Forthright, rich, and blue-veined, there is something of the English gentry in Stilton. Perhaps that is why this pasty blue cheese is known as the King of Cheeses.
Origin and Governance
Despite the toponym, Stilton cheese was never actually made in Stilton town itself, but only peddled there, having been shipped in from more western climes, such as Melton Mowbray. English author Daniel Defoe wrote in 1727 that he had 'passed through Stilton, a town famous for cheese' - this no doubt contributed to the tenacity of the misnomer.
Nevertheless, today, according to the Stilton Cheesemakers' Association1, which was established in 1936, authentic Stilton cheese must be produced within the bounds of the English counties of Derbyshire, Leicestershire, and Nottinghamshire, a restriction that is governed and policed by the UK Trading Standards Office who granted a certified Trademark in the 1960s. In 1996, European Commission Protected Designation of Origin (PDO) legislation was introduced to protect the Stilton name throughout the EU.
Making a Stilton is a lengthy process which is split into distinct stages:
Fresh, pasteurised cows' milk is poured into a big pot and mixed with rennet2 along with a starter culture and the essential blue mould, Penicillium glaucum.
The curds (coagulated proteins) and the whey are then separated and the curd is allowed to drain overnight. On day two, the curd is cut into blocks after which it is milled, salted and fed (without pressing) into the circular cheese moulds, or 'hoops'.
The moulds are rotated daily for the next five days to facilitate drainage and to ensure that the moisture remains evenly distributed throughout the cheese.
On day eight, the cheese moulds are removed and the cheese itself is sealed, by deft application of a smoothing action to the outer surface, using a knife. This keeps the moisture in and the air out, and encourages a crust to form.
The cheese is then transferred to a cool, humid curing chamber where it is stored on a rack and allowed to ripen, being turned regularly in the interests of homogeneity.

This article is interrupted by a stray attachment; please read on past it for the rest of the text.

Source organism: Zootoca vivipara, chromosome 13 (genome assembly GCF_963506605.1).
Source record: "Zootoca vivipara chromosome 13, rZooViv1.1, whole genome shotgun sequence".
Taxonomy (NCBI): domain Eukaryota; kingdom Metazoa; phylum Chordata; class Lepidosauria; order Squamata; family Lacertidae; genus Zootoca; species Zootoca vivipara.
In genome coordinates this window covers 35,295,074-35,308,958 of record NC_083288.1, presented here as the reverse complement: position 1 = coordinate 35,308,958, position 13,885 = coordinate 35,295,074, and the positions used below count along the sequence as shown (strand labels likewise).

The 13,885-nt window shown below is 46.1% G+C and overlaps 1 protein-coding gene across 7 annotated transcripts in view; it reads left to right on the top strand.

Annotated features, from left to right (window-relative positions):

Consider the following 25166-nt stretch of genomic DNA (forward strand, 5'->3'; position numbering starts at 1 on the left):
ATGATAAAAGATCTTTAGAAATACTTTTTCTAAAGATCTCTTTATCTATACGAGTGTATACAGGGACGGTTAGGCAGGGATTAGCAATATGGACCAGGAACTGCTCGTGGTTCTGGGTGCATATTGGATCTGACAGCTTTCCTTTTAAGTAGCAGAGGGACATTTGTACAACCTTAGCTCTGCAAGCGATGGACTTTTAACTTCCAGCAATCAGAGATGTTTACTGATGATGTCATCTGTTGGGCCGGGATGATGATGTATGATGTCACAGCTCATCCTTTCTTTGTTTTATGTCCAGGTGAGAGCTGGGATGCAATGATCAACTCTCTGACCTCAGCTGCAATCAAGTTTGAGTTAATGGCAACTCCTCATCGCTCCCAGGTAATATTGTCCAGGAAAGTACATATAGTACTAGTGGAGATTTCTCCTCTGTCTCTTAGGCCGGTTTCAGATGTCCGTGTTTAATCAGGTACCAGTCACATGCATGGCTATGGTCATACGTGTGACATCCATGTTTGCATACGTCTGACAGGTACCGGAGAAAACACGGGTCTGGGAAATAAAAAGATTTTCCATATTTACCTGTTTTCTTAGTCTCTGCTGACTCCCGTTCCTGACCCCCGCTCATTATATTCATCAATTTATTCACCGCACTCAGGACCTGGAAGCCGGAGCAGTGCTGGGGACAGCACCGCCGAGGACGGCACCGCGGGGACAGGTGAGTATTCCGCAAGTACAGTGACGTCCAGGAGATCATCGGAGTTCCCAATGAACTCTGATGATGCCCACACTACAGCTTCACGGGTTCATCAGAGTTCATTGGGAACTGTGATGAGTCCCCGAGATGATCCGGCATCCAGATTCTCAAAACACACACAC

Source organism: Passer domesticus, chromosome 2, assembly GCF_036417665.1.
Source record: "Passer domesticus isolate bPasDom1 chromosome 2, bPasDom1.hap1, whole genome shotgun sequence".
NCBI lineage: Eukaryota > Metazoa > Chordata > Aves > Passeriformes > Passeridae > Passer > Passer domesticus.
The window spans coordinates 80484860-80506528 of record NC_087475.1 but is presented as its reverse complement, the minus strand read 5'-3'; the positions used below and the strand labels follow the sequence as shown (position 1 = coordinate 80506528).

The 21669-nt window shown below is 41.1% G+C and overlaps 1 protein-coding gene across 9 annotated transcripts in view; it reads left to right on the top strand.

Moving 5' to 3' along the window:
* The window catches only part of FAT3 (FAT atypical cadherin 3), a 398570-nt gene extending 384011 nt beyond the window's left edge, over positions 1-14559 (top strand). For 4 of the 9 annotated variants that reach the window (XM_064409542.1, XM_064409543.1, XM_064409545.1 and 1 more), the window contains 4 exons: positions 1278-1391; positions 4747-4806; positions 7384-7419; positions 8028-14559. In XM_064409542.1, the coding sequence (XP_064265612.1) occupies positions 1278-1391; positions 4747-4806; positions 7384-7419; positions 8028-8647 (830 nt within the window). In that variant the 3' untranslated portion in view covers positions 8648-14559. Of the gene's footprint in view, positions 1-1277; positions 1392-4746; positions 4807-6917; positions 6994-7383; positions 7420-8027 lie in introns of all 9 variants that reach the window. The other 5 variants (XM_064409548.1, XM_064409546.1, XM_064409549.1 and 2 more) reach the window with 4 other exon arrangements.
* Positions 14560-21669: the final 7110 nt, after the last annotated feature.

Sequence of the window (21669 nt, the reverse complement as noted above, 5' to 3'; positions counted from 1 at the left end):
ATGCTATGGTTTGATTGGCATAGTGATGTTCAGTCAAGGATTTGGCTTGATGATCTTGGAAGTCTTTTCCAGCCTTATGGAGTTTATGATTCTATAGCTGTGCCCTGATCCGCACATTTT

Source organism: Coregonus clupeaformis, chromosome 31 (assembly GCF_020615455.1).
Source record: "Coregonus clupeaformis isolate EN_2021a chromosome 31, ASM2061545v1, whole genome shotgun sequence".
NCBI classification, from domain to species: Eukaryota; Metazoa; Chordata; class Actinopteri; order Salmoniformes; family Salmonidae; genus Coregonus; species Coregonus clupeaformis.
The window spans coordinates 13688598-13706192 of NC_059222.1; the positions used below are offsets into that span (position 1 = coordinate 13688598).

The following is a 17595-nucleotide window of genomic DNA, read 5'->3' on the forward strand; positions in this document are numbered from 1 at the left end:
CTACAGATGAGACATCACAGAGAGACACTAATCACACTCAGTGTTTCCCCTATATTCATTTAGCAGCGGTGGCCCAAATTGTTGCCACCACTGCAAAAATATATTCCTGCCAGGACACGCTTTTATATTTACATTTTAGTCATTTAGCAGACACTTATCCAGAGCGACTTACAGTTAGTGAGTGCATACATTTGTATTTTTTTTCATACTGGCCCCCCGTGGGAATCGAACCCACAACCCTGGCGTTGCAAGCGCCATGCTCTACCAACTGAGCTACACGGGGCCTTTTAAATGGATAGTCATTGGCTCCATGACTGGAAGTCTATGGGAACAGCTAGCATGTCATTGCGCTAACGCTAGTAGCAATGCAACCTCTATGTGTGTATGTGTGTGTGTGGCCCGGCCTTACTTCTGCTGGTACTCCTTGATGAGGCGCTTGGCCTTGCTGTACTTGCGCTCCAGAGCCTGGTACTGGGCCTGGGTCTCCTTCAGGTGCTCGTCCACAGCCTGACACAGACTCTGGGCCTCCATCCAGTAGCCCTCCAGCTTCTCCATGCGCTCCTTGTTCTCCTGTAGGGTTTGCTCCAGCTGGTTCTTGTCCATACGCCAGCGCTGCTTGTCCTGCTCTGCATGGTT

After about six weeks of ripening, the cheese is pierced using stainless steel needles, thereby ensuring aeration of the cheese, which is conducive to the growth of the Penicillium glaucum and hence formation of the characteristic blue veins.
About three weeks later, some ten weeks after first pouring the milk into the vat, the cheese is ready for market. However, before it is sold, the cheese is carefully tested and tasted. If the cheese meets with the taster's satisfaction, it will be sold as Stilton. If it fails for some reason to conform with the requisite taste regime it will be sold off as generic blue cheese.
Criteria Defining Stilton
To be given the name Stilton, a cheese is required, in addition to being made from local milk within Derbyshire, Leicestershire or Nottinghamshire, to be of the standard cylindrical shape, with delicate blue veins forming a radial pattern around the centre of the cheese. It must not be pressed and must have been allowed to form its own crust. It must also taste like Stilton does - hence the stringent taste testing.
Depending on individual taste, Stilton can ripen for a further six weeks beyond the ten of the initial manufacture, during which time it will evolve from the crumbly zingy-tasting juvenile cheese into something more mellow, yellow and buttery.
A cheeseboard could be considered spineless without a hefty wedge of Stilton, and a schooner or two of port is the traditional accompaniment.
Otherwise, Stilton can be enjoyed as part of a Ploughman's lunch, along with a hunk of crispy bread, a dollop of pickle and some spicy pickled onions, or as a spouse to broccoli in pie or soup.